The principal pleasure garden is a more recent addition. First developed in the 1960s the garden has small formal beds and a fountain set into the lawns.
The gardens are amongst the finest in Cheshire. The water trickles from the fountain as the haunting sound of ravens echoes from the trees nearby as it has done for centuries. The gardens also provide a superb backdrop to theatre to music, from Shakespeare to Conan Doyle, and from Jazz to Folk Music.
The Fitton Family were most successful in the 16th Century. Edward III was a friend with Sir Walter Raleigh. In 1596 Mary Fitton was appointed Maid of Honour to Queen Elizabeth I. She was renowned for her beauty and she had outlived two husbands and had many lovers. However, she was dismissed in 1602 and imprisoned in the Tower of London for a time after an affair with the Earl of Pembroke which outraged the Virgin Queen and was a great scandal at the time. Legend has it that she became friendly with William Shakespeare and is the ‘Dark Lady’ of his Sonnets. The ghost of Mary is said to walk the hall, the churchyard, and the rectory. Smashing glass has been heard at the rectory. It is believed her remains may be under the floor of the church.
Samuel Johnson was a resident of Gawsworth and known as ‘Old Magotty’. ‘Magotty’ is old Cheshire dialect for someone whimsical and bad-tempered. He was a poet, musician, and actor in the 18th Century. He was also a jester at the Royal Court. His brief fame made him egotistical and he insisted on being known as ‘My Lord Flame’ after a character in one of his plays. He was presented with a house in Gawsworth by Lord Harrington. On his death he requested to be buried in the wood where he had walked in his final years, which now bears his name, and not in the churchyard. His grave is still visible and it is said his ghost haunts the wood. It is also said that if you walk around his grave long enough he will come back to life.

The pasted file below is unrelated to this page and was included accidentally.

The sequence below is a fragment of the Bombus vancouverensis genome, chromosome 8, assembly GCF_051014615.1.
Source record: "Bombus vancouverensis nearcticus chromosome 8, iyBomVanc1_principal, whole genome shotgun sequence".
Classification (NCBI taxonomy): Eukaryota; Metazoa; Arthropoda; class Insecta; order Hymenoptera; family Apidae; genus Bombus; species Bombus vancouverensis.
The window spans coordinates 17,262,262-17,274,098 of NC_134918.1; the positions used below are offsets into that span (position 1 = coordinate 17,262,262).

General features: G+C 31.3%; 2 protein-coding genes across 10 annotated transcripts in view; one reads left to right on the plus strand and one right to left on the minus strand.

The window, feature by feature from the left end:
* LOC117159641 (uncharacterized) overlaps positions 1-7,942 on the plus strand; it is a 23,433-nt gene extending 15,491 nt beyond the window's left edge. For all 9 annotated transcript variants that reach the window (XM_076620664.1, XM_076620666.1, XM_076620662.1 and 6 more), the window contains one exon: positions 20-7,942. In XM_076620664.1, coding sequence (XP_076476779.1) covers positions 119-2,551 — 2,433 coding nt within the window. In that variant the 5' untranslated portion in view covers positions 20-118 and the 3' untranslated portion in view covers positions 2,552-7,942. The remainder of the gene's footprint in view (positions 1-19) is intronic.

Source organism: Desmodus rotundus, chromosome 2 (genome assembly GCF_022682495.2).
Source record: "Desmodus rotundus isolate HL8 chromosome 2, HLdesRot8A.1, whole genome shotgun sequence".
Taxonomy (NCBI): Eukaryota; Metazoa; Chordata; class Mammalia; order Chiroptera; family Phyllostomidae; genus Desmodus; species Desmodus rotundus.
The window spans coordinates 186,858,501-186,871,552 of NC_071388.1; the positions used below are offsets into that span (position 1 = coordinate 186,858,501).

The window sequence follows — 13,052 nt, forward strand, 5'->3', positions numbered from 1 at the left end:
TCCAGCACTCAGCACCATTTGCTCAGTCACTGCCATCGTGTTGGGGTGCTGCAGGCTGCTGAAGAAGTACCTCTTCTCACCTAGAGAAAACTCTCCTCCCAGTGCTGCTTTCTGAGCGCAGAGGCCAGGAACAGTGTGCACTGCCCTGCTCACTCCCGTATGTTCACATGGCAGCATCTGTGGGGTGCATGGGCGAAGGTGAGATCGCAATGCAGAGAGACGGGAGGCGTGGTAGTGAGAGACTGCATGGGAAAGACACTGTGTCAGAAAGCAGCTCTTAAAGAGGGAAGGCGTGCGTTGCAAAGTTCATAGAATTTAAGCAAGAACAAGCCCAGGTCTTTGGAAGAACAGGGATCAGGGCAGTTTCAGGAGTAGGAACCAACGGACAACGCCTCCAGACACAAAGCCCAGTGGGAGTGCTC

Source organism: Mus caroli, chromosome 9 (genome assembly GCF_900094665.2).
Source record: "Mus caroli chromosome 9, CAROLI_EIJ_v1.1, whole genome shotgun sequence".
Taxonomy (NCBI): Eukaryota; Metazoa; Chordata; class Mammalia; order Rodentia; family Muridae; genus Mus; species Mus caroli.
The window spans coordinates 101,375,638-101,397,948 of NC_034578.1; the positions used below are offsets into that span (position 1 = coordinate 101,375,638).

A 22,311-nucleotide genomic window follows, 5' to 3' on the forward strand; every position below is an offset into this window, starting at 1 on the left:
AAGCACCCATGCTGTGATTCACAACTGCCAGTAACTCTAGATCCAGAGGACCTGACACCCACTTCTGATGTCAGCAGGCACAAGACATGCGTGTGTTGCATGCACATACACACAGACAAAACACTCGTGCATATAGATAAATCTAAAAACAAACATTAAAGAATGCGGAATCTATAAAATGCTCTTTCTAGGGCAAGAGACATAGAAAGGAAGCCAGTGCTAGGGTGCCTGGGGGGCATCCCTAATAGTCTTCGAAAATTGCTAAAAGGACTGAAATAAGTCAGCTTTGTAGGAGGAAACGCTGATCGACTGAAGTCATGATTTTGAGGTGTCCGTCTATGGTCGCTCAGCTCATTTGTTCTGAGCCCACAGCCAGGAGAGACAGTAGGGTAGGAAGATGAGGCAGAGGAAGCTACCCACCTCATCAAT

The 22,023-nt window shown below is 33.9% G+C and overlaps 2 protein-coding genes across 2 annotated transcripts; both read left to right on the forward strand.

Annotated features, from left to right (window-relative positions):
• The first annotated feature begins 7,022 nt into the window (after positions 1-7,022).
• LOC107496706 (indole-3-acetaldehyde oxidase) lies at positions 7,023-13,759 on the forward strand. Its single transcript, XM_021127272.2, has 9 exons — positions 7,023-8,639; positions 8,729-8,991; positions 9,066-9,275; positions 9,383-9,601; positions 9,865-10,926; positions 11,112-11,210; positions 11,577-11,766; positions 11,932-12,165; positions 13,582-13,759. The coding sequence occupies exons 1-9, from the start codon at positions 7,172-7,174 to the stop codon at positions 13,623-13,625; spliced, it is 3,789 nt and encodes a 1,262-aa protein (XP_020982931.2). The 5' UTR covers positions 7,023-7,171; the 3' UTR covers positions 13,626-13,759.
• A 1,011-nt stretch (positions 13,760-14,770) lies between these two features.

Today the owner still holds the title ‘Lord of the Manor and Patron of the Living of Gawsworth’. In the house the timber frame structure is open to view. Gawsworth Hall has a fine collection of furniture and paintings as well as William Morris stained glass windows designed by Burne-Jones.
Easter Weekend 2005: Good Friday to Easter Monday: 2pm – 5pm.
30 April to 18th June: Sunday to Wednesday 2pm – 5pm and
Bank Holiday Saturdays 19th June – 31st August Open Daily: 2pm – 5pm
1st September to 25th September: Sunday to Wednesday 2pm – 5pm
Adults: £5.00 Children (under 16): £2.50 Coach Parties:£4.00
- Snacks and refreshments are available in the Orchard Rooms, together with a fully licensed bar.
- Between June and August, the garden presents a wide range of open air theatre events in their all seated, covered auditorium.
- Free Car Park
- Seats/Benches: There are Disabled facilities
How to get there by car: From M6 motorway, exit junction 18. Follow A54 towards Congleton. Go through Congleton and follow A536 towards Macclesfield (Congleton Road). Follow road until reach village of Warren. You will see a church on left, turn right opposite church into Church Lane. Follow signs for Gawsworth Hall.